Graham says he's '1,000 percent confident' Russia, not Ukraine, hacked DNC

Graham says he's '1,000 percent confident' Russia, not Ukraine, hacked DNC
© Greg Nash

Sen. Lindsey GrahamLindsey Olin GrahamSenate Republicans face tough decision on replacing Ginsburg Democratic senator calls for eliminating filibuster, expanding Supreme Court if GOP fills vacancy What Senate Republicans have said about election-year Supreme Court vacancies MORE (R-S.C.) on Tuesday said he's "1,000 percent confident" Russia was responsible for hacking the Democratic National Committee (DNC) as part of an effort to interfere in the 2016 election, dismissing the theory that Ukraine played a role in the breach.

The comments from Graham come amid a House impeachment inquiry into President TrumpDonald John TrumpObama calls on Senate not to fill Ginsburg's vacancy until after election Planned Parenthood: 'The fate of our rights' depends on Ginsburg replacement Progressive group to spend M in ad campaign on Supreme Court vacancy MORE's dealings with Ukraine and whether he conditioned military aid on the country opening investigations that benefited him politically.

Trump and some of his GOP supporters in Congress have pushed a conspiracy theory that Ukraine tried to meddle in the 2016 election to help Democratic nominee Hillary ClintonHillary Diane Rodham ClintonWhat Senate Republicans have said about election-year Supreme Court vacancies Bipartisan praise pours in after Ginsburg's death Trump carries on with rally, unaware of Ginsburg's death MORE.

"It was the Russians. I'm 1,000 percent confident that the hack of the DNC was by Russian operatives, no one else," Graham told reporters on Capitol Hill. 
 
"I have no evidence [Ukraine] did. Russia stole the emails, not the Ukraine," he added. 
 
Asked about whether Trump was muddying his defense by pushing the claim, Graham said he thinks it's "always wrong to say things that can't be proven."
 
The conspiracy theory that Ukraine hacked the DNC has gained increased attention in recent months. Trump referenced the claim during a July 25 phone call with Ukrainian President Volodymyr Zelensky that is now at the heart of House Democrats' impeachment inquiry.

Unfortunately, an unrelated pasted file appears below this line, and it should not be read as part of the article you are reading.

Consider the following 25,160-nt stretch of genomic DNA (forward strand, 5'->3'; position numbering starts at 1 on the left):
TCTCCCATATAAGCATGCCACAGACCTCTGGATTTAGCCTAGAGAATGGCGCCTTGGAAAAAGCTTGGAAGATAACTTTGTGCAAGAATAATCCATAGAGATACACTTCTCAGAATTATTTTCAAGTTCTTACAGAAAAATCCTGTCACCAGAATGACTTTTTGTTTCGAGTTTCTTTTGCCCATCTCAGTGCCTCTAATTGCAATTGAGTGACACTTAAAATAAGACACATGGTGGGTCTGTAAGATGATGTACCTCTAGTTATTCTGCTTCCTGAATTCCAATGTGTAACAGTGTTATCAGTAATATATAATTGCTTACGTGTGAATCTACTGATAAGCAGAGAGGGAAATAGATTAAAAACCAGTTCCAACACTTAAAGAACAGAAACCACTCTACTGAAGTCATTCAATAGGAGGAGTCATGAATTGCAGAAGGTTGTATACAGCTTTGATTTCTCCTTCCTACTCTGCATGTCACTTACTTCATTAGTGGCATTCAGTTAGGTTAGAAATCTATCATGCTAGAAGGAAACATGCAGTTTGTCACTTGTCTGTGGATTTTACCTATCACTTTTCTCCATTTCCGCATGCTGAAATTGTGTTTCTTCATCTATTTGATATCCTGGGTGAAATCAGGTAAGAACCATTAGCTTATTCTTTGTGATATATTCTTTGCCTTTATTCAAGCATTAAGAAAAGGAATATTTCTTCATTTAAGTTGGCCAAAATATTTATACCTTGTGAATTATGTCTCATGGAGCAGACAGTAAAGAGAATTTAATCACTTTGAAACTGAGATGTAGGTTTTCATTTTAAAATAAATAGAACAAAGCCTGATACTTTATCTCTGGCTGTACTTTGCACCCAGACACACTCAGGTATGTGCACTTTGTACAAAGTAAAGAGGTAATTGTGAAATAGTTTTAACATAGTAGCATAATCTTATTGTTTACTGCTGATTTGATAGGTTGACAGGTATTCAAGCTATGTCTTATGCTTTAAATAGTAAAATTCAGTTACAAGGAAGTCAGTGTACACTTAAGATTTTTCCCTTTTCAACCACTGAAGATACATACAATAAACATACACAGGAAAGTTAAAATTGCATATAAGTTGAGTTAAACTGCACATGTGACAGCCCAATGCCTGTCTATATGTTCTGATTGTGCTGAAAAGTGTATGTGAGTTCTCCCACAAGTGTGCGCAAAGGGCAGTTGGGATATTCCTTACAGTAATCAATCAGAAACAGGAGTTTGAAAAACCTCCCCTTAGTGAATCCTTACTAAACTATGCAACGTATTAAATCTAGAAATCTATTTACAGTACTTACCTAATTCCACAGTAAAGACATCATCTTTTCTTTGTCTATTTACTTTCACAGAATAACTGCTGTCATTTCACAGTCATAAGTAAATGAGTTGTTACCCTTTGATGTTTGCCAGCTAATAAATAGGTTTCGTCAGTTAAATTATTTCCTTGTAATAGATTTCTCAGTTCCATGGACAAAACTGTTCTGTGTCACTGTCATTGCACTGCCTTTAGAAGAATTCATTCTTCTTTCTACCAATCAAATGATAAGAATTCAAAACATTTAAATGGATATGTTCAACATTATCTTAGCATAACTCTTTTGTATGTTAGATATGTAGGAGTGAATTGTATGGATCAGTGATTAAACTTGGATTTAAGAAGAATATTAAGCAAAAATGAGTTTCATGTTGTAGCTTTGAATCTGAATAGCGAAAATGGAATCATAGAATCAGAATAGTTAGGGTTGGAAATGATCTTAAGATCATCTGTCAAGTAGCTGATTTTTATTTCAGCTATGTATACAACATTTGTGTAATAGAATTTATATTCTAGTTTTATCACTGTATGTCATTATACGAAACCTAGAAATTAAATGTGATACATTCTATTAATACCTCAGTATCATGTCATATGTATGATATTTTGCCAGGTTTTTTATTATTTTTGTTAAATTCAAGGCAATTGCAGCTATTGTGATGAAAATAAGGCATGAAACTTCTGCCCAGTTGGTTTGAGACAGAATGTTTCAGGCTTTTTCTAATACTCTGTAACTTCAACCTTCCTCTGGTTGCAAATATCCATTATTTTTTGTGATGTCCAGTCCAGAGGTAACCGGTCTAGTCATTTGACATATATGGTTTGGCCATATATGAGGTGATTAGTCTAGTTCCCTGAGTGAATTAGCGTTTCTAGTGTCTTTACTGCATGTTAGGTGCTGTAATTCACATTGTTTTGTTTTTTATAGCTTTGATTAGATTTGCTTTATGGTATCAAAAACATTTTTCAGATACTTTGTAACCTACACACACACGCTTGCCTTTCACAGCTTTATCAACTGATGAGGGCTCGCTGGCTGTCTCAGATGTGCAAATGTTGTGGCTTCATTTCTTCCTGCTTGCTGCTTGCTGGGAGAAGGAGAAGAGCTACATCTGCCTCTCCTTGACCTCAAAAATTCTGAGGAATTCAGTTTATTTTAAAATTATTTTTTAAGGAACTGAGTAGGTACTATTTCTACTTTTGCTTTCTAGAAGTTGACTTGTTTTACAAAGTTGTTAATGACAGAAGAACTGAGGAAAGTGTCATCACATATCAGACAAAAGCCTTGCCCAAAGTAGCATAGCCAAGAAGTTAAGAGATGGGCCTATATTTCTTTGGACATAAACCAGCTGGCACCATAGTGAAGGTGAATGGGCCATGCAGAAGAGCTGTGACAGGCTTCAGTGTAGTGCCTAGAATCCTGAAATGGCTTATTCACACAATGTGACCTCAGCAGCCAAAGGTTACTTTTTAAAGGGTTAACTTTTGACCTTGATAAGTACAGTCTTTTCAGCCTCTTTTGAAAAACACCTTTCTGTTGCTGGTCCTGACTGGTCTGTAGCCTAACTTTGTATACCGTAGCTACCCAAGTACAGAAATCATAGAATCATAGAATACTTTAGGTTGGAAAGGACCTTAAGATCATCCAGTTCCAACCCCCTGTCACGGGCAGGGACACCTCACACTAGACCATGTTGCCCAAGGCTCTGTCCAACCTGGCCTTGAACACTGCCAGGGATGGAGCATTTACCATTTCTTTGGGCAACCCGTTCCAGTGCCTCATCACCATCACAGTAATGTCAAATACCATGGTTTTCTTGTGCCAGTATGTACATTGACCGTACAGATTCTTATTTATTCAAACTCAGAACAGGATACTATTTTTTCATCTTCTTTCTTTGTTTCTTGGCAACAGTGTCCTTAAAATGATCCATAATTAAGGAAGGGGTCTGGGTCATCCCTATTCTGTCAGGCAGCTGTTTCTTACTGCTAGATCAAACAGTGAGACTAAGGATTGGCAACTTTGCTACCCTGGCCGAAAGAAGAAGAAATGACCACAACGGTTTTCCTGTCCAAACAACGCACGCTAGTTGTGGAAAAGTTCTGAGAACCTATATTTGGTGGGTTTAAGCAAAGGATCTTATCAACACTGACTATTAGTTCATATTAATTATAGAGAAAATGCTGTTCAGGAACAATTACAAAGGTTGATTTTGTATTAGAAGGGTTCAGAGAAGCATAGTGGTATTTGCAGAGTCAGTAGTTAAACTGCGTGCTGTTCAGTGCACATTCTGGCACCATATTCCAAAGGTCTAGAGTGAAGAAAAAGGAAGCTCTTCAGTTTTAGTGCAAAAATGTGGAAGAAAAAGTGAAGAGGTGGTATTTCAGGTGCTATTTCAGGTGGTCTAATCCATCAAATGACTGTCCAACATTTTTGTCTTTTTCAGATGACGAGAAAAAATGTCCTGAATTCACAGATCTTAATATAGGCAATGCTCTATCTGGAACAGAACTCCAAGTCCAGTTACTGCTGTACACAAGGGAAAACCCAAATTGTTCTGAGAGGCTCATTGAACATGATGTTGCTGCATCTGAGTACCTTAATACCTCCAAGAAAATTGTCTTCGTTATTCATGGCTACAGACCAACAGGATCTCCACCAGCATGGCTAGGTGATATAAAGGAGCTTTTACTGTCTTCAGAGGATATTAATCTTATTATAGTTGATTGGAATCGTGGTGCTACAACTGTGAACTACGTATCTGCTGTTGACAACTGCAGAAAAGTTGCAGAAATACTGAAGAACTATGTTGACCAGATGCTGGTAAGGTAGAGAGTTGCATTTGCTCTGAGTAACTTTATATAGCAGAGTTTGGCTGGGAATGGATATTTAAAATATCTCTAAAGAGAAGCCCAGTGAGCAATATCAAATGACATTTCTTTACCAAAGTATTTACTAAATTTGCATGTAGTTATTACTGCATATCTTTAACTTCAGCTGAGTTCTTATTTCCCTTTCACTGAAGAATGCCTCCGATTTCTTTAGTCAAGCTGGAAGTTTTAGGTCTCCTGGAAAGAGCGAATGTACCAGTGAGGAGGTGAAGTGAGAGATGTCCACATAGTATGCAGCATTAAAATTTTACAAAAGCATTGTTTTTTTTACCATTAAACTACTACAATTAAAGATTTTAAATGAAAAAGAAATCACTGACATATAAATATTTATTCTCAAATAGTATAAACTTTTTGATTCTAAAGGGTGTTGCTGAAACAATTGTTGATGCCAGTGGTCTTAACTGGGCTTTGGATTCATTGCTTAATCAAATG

In the call, Trump urged Zelensky to look into CrowdStrike, an internet security company that initially examined the breach of the DNC servers in 2016. 
 
Tom Bossert, a former homeland security adviser in the Trump administration, said in late September that the allegation linked to CrowdStrike was a "completely debunked" conspiracy theory. Fiona Hill, a former top Russia analyst for the White House, also testified last month that the idea that Ukraine interfered in the election is a "fictional narrative that has been perpetrated and propagated by the Russian security services themselves." 
 
Intelligence officials have also reportedly briefed senators that Russia engaged in an effort to frame Kyiv for its election interference.
 
Trump has, meanwhile, continued to float the allegation, claiming in a Fox News appearance last month that officials gave a DNC server to "CrowdStrike, which is a company owned by a very wealthy Ukrainian." CrowdStrike is a U.S.-based company. 
 
Graham, an outspoken Trump supporter, said that the unfounded allegation likely stems from confusion over media reports about Ukrainian officials' communications with the DNC, though he said that "nobody from the intelligence community has ever told me that that happened."
 
While the South Carolina senator pushed back against Trump's unsubstantiated claims, Graham has repeatedly voiced support for the president amid the impeachment inquiry.